Past Development Projects
Sydney Law School has been involved for many years in research and teaching related to law and development. Funding from programs such as AusAID’s Australian Leadership Award Fellowships (ALAF) over recent years has allowed Sydney Law School to increase the delivery of training and capacity building programs to visitors who can achieve change in their own countries. This page provides a summary of past projects.
Republic of the Marshall Islands (RMI): Developing the New Tax System (ALAF Round 10 | Professor Lee Burns)
Project dates: 15 May - 12 June 2012.
The Republic of Marshall Islands (RMI) is facing serious fiscal challenges with declining external grants, increased debt servicing, and potential loss of trade taxes. A recent report of the Pacific Islands Forum estimates that there could be a loss of 25 per cent of total tax revenue in RMI as a result of the impact of trade agreements.
In addition to these fiscal challenges, the tax system is under pressure due to a number of serious weaknesses, including its inequities, inconsistency with international best practices, and limited administrative capacity. The adverse impact of these challenges on economic growth is obvious. The RMI authorities established the Tax and Revenue Reform and Modernization Commission (TRRMC) to review the tax system. The Government has accepted many of the recommendations of the TRRMC and has commenced a tax reform agenda to improve economic growth in RMI. The Fellowship aimed to support these reforms.
Balancing climate change laws and policies with the needs of forest communities in Indonesia (ALAF | Professor Rosemary Lyster)
Professor Rosemary Lyster together with Dr Tim Stephens and Dr Simon Butt brought 4 Fellows from Indonesia to attend the Human Rights Advocacy Course run by Ms Irene Baghoomians; spend time as interns at the Environmental Defenders’ Office and at the Land and Environment Court; and undertake further research skills training in the Law School. The program welcomed back to the Law School one of our PhD graduates, Dr Laode Syarif, who is now Chief of Cluster for Security and Justice at the NGO Kemitraan – The Partnership for Governance Reform. Dr Laode’s work includes corruption eradication and environmental law enforcement, he was supervised by Emeritus Professor Ben Boer.
Legislative Drafting Capacity Building in East Africa (ALAF)
Project dates: 18 July - 26 August 2011
The program ddressed the shortage in legal drafting skills in Rwanda and Uganda. This is a major constraint in many African countries on the implementation of development policies. The implementation of clear and effective rule-based regulatory systems is essential in achieving development goals in key priority areas for the ALA Fellowships, such as food security, health, human rights, natural resource extraction, gender equality, and trade and financial systems.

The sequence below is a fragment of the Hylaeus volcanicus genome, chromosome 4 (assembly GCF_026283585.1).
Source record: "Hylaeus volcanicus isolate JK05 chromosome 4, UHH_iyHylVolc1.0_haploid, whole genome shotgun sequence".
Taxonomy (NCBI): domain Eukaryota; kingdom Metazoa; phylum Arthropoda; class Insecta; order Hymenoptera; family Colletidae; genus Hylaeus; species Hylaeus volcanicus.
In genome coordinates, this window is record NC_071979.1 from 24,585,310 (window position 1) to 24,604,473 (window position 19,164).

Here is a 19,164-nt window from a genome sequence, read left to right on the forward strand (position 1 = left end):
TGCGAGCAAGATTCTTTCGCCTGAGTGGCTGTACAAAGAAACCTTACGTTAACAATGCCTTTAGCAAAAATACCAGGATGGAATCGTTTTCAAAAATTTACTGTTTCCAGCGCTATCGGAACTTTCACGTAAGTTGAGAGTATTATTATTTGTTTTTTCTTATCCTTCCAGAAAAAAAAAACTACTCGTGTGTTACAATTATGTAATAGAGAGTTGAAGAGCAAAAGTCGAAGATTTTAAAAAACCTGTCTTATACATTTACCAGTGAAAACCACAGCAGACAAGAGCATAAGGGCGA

The program will provided a clear understanding of the development and implementation of legislative drafting through short term training, a research project on an issue relevant to the Fellow’s country and a professional attachment with Parliamentary Counsel Offices around Australia.
Regulation and Management of Extractive Resources (Cambodia, Timor Leste, Africa) (ALAF)
Delivered jointly with the Graduate School of Government the objectives of this ALAF programme were to strengthen public sector mining institutions and contribute to the sustainable development of the sector; examine the design, implementation and evaluation of policy by government as regulator, service provider and law maker in extractive industries; and strengthen the regulation and management and tax instruments of the sector resulting in a contribution to economic growth in the countries concerned. The achieved these objectives through a series of learning activities including tailored modules in Public Policy: Delivering Public Value; Public Sector Leadership; Strategic Management; Mining Tax Law; Management of Mining Revenues; Mining Contracts; Issues Management; Infrastructure, Planning and Development; Funding Infrastructure; Disputed Territories and Sustainable Development in Extractive Industries.
Mining Course 4 – Sustainable Management of Revenue Flows
Project dates: June/July and August/September 2011.
In partnership with with the Graduate School of Government Sydney Law School delivered this AusAID funded Australia Africa Awards programme to two cohorts of Fellows from Ethiopia, Tanzania, Uganda, Malawi, Togo, Gabon, Mozambique and Liberia from government and one from civil society. The programmes ran for six weeks and covered topics including public policy, legal and regulatory frameworks, transparent management and reporting of revenue flows, development and implementation of financial policies and tax instruments, EITI, future sharing, mining tax law, occupation health and safety, infrastructure development and fiscal benefits, contract negotiation, project management, global oil and gas contracts, issues management, sustainable development in EI, environmental impact studies and audits, public sector leadership and corporate social responsibility and included site visits and briefings from relevant government and non-government agencies in Western Australia and New South Wales.